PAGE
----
Audio Review


'Good Will Hunting' has been given the lossless treatment with a DTS-HD Master Audio 5.1 mix. It's true that this movie, like so many talkative dramas, doesn't need much in the way of sonic goodies to keep us interested. It'll never be used as wham-bam demo material, but this intimate affair will please fans no matter what.

Dialogue, the most important aspect here, is almost always clear (though there are a couple instances of dialogue that seem to harbor some minor distortion). Directionality gives the sound design a bit of dimension and depth as characters talk out of frame. The rear speakers are lightly peppered with some of the movie's score along with ever-so-slight ambient noise. There aren't many scenes that really require a surround sound feel, so that aspect of the mix isn't going to really impress anyone. LFE is also pretty light, pumping up on occasion for the soundtrack and other random sound effects. Other than those instances, there really isn't a big need for deep bass in a movie like this.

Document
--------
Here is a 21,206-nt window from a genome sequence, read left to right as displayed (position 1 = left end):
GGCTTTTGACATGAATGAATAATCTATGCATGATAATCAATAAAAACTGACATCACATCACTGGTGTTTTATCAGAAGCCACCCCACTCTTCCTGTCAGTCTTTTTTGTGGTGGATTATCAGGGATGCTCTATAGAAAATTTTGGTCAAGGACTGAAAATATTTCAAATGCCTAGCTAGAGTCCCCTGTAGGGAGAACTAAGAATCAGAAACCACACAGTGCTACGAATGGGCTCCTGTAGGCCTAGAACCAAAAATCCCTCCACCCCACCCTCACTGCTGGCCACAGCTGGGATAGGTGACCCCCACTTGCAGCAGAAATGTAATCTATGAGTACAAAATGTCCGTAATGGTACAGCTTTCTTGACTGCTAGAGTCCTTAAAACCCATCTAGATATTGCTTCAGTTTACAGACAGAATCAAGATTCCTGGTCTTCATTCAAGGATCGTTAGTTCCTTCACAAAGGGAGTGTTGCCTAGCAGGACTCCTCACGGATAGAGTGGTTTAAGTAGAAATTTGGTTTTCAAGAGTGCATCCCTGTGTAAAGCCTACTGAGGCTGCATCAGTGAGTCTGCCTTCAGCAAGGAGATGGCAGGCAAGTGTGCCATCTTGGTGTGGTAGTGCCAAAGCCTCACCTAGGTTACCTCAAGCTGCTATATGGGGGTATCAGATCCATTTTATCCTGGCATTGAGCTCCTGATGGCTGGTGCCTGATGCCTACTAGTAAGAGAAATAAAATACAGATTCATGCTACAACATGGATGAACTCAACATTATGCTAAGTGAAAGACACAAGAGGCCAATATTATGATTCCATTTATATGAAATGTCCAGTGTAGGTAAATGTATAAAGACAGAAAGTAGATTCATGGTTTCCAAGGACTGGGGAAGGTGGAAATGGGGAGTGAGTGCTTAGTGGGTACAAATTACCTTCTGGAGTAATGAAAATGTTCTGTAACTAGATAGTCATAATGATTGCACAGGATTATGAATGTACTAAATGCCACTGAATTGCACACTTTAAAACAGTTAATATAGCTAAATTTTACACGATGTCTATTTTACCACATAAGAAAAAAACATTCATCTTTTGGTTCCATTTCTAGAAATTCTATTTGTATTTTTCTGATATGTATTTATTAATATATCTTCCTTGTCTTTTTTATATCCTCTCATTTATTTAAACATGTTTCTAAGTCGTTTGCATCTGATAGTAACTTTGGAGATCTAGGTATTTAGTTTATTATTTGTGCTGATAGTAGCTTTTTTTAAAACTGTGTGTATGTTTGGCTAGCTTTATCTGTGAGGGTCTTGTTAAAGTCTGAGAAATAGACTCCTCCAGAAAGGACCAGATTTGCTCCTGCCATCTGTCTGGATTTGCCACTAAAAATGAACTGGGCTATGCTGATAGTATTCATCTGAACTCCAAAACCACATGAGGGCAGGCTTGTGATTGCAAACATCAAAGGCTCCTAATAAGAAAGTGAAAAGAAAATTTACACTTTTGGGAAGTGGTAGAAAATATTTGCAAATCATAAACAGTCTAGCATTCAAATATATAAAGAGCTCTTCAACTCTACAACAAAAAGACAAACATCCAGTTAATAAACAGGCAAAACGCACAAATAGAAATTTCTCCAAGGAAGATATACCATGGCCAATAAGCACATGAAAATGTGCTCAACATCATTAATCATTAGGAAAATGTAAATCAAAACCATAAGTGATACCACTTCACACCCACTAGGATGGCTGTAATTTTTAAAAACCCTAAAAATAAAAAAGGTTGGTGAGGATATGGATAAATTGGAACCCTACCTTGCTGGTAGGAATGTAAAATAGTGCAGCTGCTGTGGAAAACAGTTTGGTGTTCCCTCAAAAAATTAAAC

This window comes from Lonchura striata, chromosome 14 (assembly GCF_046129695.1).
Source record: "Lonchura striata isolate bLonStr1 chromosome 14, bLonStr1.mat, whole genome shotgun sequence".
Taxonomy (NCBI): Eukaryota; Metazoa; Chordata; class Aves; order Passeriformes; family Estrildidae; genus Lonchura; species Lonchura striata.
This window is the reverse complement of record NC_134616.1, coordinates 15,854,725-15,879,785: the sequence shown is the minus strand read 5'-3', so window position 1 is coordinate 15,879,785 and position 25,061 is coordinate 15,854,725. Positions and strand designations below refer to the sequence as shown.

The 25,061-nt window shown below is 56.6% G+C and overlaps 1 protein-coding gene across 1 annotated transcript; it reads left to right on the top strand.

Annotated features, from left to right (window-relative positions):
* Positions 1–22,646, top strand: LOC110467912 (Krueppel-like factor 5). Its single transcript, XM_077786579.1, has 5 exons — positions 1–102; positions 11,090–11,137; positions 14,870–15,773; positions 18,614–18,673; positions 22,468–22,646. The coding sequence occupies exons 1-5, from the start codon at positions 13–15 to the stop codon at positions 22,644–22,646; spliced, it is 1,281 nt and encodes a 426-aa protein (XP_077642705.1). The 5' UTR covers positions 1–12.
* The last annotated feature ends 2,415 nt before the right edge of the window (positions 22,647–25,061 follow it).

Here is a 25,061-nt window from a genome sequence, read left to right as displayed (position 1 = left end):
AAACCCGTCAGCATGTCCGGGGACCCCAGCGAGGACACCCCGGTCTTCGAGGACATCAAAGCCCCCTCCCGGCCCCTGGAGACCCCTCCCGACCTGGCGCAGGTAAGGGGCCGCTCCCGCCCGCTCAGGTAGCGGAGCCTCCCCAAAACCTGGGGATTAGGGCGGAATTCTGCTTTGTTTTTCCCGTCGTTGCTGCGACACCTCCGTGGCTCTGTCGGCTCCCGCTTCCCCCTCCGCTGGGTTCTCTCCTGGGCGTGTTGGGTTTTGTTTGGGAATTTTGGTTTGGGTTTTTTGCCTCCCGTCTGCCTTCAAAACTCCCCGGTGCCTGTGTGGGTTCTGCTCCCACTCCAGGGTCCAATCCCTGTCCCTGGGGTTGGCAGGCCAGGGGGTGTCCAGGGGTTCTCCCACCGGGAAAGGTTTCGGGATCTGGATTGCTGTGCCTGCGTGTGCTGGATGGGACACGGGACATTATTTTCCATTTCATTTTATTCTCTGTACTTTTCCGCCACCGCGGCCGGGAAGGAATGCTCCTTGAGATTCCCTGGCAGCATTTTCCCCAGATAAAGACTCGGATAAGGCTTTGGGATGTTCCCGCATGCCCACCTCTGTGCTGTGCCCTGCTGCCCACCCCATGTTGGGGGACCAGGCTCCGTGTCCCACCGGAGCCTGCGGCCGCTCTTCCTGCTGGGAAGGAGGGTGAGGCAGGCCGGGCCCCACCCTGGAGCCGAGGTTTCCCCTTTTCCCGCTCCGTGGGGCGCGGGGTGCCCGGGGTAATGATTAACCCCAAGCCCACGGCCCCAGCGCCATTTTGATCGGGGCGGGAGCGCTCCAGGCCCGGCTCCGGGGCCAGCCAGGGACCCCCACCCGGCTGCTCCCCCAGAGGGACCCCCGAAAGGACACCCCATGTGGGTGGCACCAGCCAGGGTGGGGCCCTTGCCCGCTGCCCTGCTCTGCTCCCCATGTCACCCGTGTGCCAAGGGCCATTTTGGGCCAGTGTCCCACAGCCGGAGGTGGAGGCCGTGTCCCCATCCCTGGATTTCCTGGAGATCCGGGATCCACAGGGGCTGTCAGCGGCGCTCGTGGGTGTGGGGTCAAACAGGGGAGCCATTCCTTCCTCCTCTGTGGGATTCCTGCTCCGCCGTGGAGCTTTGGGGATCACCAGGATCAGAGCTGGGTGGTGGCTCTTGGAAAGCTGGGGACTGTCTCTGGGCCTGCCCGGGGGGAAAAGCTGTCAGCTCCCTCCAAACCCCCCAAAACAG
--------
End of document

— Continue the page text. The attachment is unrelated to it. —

This is an understated dramatic film that doesn't really need an interactive sound mix to keep viewers engaged in the movie. That's okay, because the mix provided here achieves everything you'd expect it to.

Special Features

  • Audio Commentary — Now this is a great commentary. All the major players are represented here. This is the same commentary that you get on the DVD release of the film. Director Gus Van Sant is joined by Ben Affleck and Matt Damon to discuss the movie. It's fun listening to Damon and Affleck talk about their pet project. Listen to them reminisce about the movie that for all intents and purposes, made them both the stars that they are today. They get along fantastically and never make for a dull moment. This is certainly a track that fans of the movie should listen to.